The main point of the reading, though, is that even Jesus was called by the Father: “In the same way, it was not Christ who glorified himself in becoming high priest, but rather the one who sent him. … ‘You are my son: this day I have begotten you.’” Jesus was called by the Father and responded as our “suffering servant.” It is the same today in our Church. People are called to priesthood by our Father to serve all of us.
 
A reading from the holy Gospel according to Mark
(Chapter 10:46-52)
 
As Jesus left Jericho, Bartimaeus, a blind beggar, was on the side of the road. “On hearing that it was Jesus of Nazareth, he began to cry out and say, ‘Jesus, Son of David, have pity on me.’ … Jesus stopped and said, ‘Call him.’ So they called the blind man, saying to him, ‘Take courage; get up, Jesus is calling you.’ He threw aside his cloak, sprang up, and came to Jesus.’” When Jesus asked what Bartimaeus wanted, the blind man answered, “Master, I want to see,” and Jesus answered, “Go your way; your faith has saved you.” Bartimaeus immediately received his sight and followed Jesus.
 
Notice that Bartimaeus called Jesus “Son of David.” He knew that Jesus was not just any man, any healer; Bartimaeus was healed by his faith in Jesus who, he recognized, was in the tradition of the great King David. And then, Bartimaeus did not go away but “followed him on the way.” We never hear of this man again, but we know from this story that once his eyes were opened, he followed Jesus.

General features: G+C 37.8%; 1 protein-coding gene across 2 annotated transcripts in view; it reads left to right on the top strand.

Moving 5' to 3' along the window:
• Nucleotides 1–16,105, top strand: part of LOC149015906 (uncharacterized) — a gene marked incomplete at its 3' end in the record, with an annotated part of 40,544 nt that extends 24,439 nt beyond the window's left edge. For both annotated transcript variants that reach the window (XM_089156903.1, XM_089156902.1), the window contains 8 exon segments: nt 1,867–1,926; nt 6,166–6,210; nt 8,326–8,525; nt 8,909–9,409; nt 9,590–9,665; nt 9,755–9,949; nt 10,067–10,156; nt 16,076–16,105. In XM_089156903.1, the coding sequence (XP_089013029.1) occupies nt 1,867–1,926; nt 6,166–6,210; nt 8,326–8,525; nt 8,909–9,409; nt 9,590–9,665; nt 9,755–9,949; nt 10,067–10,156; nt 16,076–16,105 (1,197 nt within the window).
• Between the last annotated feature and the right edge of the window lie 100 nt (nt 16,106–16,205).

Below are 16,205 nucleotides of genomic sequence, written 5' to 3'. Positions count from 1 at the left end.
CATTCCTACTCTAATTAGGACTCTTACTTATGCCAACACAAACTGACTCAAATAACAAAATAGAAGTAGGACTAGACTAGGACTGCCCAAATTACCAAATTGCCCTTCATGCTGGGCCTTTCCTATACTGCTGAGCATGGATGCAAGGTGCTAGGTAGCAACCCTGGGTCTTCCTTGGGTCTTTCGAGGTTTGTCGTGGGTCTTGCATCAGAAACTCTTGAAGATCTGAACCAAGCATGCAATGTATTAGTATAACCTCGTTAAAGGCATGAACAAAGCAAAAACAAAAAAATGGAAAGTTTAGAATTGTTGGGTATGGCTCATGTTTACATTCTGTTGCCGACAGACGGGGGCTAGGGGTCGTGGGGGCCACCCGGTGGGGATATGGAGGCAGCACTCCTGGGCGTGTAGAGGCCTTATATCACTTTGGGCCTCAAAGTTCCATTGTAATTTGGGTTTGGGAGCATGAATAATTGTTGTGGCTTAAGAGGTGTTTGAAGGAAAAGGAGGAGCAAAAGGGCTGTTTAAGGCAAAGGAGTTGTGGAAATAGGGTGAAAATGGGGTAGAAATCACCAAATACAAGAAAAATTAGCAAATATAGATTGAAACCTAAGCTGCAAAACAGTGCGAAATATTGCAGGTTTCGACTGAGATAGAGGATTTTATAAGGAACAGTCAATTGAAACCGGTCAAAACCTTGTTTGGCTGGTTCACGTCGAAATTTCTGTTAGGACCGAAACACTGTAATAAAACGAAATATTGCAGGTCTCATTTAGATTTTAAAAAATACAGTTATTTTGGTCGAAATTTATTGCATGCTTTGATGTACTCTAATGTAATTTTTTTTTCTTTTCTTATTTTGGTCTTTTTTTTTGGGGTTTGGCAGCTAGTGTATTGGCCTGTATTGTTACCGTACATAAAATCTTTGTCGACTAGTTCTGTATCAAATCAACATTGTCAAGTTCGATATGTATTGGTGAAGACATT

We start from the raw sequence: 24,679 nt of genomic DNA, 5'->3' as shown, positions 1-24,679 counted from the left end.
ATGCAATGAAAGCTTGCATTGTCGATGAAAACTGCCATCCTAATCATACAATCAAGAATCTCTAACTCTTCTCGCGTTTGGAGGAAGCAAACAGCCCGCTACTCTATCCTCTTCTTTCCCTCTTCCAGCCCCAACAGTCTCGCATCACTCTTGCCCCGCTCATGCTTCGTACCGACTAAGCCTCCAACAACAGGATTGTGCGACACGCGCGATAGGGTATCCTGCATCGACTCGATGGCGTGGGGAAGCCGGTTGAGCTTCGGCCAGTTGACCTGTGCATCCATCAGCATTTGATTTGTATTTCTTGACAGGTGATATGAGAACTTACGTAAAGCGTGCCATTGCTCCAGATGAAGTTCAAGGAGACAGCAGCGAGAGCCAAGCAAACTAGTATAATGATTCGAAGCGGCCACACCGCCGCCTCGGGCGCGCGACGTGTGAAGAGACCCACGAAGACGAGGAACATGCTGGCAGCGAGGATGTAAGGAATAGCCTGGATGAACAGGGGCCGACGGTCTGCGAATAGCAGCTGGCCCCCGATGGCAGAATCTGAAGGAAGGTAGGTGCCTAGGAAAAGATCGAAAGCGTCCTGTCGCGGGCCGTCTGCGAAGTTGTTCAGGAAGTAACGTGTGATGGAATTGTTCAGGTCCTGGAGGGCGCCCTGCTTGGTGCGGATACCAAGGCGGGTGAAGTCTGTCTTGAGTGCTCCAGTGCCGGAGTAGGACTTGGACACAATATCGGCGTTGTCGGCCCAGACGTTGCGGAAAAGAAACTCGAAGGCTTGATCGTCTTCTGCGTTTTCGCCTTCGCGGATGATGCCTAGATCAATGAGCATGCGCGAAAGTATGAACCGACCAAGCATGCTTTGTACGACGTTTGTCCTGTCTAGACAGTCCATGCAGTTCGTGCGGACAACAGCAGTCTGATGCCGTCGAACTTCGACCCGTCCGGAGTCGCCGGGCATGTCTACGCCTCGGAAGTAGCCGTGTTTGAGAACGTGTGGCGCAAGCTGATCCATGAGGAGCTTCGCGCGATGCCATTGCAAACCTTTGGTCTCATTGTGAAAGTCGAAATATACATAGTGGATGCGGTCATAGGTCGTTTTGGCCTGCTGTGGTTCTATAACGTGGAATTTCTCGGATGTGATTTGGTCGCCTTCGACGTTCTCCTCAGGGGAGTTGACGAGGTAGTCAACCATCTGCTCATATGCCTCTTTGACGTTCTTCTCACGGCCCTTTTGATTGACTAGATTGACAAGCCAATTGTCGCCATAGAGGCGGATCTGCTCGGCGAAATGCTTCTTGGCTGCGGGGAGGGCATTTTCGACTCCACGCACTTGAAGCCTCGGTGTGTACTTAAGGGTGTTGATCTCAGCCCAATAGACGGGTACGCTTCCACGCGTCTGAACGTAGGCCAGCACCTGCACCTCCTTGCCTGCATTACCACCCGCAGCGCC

Have you ever experienced a healing, either of some part of your physical or spiritual person or of a relationship, and thought that, although there were human agents involved, it came through the grace of Jesus? If your answer is yes, give thanks. If not, think again. Maybe you missed the most important dimension of your healing.
 
Excerpts from the English translation of the Lectionary for Mass © 1969, 1981, 1997, International Commission on English in the Liturgy Corporation (ICEL). All rights reserved.
 
Bill Ayres was a founder, with the late singer Harry Chapin, of WhyHunger. He has been a radio and TV broadcaster for 40 years and has two weekly Sunday-night shows on WPLJ, 95.5 FM in New York. He is a member of Our Lady Queen of Martyrs Church in Centerport, New York.